Letters on Happiness

by Peter Saint-Andre

Letter Nine: The Diseases of the Soul

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Hi Paul!

It's interesting that you should mention the desire for power, because I just finished Book Three of The Nature of Things, where Lucretius describes how someone who seeks power is like a real-life Sisyphus who is never satisfied because power itself is an illusion that cannot be relied upon.

In addition to fame, fortune, power, and public honors, I've found another major example of these dyads: fear of fate and a corresponding desire for complete control over your life. Although Epicurus and Lucretius both often describe fate in terms of the gods (who in ancient times were believed to actively meddle in human affairs), in more modern terms we could talk about a fear of outside forces such as "the culture" or "the environment" or society at large (and let's not forget that there are still people who believe in things like astrology!). Epicurus discusses this topic at length in his Letter to Menoikos:

In short, whom do you consider better than someone who holds pious opinions about the gods, who is always fearless in the face of death, who has reasoned out the natural goal of life, and who has understood that the limit of good things is easy to fulfill and easy to achieve, whereas the limit of bad things is either short-lived or causes little pain? Someone who laughs at destiny, which is asserted by some to be the master of all things? For he holds that we are responsible for what we achieve, even though some things happen by necessity, some by chance, and some by our own power, because although necessity is not accountable he sees that chance is unstable whereas the things that are within our power have no other master, so that naturally praise and blame are inseparably connected to them. Indeed he sees that it would be better even to cleave to the myths about the gods (since that leaves some hope of prevailing upon them through worship) than to be subject to the destiny of the scientists (since that way lies an inexorable necessity). And such a man holds that Fate is not a god (as most people believe) because a god does nothing disorderly, and he holds that Fate is not an uncertain cause because nothing good or bad with respect to a completely happy life is given to men by chance, although it does provide the beginnings of both great goods and great evils. And he considers it better to be rationally unfortunate than irrationally fortunate, since it is better for a beautiful choice to have the wrong results than for an ugly choice to have the right results just by chance. (Letter to Menoikos, Section 133 ff.)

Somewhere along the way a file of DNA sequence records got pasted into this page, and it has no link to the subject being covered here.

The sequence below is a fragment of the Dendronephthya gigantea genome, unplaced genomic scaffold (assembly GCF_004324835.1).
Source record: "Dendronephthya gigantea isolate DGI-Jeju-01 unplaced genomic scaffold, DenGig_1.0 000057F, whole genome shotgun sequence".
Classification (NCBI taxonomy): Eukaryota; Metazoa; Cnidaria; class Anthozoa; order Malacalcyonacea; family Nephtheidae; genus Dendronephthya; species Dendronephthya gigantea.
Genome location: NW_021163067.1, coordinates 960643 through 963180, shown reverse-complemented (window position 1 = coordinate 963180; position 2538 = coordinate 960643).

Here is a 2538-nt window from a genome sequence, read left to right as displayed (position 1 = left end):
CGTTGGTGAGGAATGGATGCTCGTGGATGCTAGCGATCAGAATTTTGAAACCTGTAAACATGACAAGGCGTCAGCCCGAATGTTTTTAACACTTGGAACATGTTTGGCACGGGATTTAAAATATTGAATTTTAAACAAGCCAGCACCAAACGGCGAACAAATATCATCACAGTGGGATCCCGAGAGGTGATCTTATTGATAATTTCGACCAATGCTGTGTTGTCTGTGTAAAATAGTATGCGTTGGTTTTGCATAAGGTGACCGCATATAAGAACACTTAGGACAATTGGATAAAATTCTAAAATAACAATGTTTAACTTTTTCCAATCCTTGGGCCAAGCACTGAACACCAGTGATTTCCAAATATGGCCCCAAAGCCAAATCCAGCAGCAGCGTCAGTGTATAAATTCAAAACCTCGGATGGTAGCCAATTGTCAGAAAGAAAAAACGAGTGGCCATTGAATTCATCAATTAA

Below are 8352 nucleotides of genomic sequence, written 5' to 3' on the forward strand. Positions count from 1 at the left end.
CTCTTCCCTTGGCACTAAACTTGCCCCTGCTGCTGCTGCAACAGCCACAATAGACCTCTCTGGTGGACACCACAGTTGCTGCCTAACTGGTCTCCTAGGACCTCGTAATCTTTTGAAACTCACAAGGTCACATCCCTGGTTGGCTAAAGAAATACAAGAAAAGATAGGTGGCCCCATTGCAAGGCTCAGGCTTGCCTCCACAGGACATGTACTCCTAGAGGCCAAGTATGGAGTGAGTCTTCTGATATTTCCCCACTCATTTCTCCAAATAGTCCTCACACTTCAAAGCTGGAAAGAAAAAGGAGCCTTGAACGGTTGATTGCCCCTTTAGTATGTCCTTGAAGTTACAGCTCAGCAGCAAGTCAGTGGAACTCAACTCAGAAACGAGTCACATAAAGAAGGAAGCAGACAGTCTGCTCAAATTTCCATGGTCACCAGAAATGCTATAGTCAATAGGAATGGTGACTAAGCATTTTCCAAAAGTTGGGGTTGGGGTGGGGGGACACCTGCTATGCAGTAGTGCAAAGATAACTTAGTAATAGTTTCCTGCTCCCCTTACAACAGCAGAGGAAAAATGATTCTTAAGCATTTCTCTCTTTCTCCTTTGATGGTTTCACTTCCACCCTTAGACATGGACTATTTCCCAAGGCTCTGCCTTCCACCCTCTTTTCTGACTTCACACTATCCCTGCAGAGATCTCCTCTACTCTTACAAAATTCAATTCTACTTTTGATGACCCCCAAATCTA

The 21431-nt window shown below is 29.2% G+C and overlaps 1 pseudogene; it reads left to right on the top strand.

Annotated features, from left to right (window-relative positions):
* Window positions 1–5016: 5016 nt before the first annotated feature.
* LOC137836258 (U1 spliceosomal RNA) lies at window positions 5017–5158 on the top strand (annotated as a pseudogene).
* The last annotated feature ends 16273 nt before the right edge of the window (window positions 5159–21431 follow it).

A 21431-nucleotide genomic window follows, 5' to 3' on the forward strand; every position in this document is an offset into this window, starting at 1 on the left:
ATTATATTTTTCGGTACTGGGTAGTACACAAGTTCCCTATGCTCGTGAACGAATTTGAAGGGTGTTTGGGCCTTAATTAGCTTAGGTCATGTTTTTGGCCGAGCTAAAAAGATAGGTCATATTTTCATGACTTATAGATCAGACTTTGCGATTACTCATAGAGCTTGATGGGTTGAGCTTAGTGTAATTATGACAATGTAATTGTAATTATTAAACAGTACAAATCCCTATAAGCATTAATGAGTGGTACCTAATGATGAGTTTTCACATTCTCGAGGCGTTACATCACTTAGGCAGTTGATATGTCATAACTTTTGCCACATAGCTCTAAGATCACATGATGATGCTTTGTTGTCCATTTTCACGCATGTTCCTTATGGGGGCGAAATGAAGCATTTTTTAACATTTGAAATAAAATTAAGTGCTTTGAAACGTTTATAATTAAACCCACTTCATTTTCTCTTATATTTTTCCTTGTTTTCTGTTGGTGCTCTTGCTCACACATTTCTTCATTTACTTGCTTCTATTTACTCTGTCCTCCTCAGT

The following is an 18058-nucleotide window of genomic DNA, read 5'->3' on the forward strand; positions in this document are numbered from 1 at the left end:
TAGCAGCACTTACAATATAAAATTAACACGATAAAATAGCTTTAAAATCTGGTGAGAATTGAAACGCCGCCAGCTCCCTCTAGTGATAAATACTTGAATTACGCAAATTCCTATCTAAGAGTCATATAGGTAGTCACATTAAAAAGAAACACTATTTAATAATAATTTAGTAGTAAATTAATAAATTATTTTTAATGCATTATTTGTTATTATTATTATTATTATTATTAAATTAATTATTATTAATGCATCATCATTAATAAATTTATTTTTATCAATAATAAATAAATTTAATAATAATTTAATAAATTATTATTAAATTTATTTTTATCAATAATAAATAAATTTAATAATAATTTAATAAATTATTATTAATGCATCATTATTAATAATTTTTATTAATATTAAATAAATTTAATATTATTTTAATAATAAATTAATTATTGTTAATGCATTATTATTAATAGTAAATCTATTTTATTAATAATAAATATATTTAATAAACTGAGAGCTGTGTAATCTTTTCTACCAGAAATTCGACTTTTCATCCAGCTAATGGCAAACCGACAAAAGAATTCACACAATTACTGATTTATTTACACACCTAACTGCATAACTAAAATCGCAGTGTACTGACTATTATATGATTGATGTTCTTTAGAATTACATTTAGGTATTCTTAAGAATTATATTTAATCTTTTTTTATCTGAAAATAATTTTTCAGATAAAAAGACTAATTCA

Here again, although the details might be blurry, the general message is clear: accept that some things are outside your control and take responsibility for what is within your control.

Let's see if I can summarize the diseases of soul that Epicurus describes:

And I'm probably missing a few other "dyads" here.

I'm sure that entire books have been written about envy, greed, and the desire for power, fame, public honors, and luxury, but it seems to me that Epicurus might have been the first person to analyze these vices in a unified way. That's quite an accomplishment!

Your friend,


Next: Letter Ten: Unceasing Joy

Peter Saint-Andre > Writings > Epicurus